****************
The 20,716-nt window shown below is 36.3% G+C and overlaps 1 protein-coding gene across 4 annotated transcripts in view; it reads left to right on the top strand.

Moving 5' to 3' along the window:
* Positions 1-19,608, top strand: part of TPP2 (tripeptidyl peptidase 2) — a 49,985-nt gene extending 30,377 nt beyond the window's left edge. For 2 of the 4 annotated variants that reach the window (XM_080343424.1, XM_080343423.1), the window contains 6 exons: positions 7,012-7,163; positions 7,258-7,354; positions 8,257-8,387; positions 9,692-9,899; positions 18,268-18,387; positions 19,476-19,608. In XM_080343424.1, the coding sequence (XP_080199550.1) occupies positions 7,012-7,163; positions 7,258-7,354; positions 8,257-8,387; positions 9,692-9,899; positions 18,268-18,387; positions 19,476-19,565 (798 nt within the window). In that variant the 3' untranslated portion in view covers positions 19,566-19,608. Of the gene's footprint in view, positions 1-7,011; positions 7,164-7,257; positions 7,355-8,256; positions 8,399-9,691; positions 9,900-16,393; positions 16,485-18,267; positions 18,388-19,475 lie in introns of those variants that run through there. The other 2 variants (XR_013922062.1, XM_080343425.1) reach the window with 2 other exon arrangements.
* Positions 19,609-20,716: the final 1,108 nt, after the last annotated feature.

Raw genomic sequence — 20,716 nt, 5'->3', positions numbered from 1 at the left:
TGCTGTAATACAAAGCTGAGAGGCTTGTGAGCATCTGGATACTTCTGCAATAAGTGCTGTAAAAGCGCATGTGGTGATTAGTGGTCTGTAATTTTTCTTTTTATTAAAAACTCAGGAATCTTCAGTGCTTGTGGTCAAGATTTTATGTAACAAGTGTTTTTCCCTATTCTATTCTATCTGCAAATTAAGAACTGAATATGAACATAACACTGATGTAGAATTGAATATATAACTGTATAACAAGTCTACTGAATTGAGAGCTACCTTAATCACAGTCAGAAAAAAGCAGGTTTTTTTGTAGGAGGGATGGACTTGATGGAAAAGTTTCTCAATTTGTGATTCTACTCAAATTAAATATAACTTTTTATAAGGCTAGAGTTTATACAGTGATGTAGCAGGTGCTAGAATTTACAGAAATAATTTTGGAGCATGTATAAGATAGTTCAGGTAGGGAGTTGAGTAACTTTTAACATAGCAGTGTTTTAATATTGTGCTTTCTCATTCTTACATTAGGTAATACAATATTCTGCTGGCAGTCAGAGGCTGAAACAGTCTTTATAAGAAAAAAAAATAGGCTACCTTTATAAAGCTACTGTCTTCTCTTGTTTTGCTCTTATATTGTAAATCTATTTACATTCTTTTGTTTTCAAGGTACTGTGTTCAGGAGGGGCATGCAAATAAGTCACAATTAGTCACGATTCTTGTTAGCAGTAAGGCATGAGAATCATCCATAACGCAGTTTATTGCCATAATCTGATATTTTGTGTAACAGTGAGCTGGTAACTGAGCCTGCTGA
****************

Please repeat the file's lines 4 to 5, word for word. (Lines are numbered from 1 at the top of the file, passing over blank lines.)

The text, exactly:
* Positions 19,609-20,716: the final 1,108 nt, after the last annotated feature.

Raw genomic sequence — 20,716 nt, 5'->3', positions numbered from 1 at the left: